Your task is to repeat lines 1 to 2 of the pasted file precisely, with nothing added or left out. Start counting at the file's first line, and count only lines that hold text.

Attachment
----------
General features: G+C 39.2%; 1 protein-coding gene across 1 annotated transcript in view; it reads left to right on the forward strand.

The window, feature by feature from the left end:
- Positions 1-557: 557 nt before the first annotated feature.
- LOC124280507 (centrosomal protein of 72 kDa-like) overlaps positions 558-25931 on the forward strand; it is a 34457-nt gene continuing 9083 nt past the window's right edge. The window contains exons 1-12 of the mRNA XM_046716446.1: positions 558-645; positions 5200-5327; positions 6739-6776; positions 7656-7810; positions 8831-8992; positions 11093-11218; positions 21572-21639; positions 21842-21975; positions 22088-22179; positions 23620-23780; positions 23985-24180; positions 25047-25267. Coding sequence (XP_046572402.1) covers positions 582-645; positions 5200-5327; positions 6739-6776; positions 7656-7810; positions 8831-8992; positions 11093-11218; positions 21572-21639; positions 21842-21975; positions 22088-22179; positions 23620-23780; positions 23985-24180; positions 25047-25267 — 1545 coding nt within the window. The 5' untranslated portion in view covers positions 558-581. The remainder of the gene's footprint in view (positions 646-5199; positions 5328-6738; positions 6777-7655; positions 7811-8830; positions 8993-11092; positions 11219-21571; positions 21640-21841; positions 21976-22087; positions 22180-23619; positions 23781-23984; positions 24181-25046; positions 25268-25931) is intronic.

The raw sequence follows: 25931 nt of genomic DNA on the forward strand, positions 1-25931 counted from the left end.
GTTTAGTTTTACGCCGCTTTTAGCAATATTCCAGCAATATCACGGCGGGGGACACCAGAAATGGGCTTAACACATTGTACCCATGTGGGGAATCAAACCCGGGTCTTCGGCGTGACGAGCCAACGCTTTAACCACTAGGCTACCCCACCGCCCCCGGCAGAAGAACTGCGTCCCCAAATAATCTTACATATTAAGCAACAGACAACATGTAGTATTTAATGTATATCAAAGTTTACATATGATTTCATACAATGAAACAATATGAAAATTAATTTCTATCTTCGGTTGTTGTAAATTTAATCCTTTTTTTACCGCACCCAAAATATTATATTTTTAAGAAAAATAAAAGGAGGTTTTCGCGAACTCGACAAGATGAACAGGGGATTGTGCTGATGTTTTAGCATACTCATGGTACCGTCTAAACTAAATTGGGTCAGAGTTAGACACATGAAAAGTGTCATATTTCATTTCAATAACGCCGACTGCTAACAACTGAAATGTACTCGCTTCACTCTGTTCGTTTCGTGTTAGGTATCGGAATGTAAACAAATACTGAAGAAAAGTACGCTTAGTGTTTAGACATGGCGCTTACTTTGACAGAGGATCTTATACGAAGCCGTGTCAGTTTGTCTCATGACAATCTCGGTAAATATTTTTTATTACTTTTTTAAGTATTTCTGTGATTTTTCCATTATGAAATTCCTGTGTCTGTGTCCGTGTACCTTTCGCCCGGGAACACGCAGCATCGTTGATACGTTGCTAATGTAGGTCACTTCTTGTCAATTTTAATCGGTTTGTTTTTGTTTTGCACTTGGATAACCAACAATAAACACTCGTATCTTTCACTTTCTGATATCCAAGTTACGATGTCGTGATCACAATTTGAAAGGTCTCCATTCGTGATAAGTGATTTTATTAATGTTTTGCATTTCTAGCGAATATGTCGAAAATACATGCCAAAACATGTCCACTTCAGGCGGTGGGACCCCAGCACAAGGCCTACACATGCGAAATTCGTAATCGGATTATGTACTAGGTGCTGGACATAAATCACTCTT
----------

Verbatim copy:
General features: G+C 39.2%; 1 protein-coding gene across 1 annotated transcript in view; it reads left to right on the forward strand.

The window, feature by feature from the left end: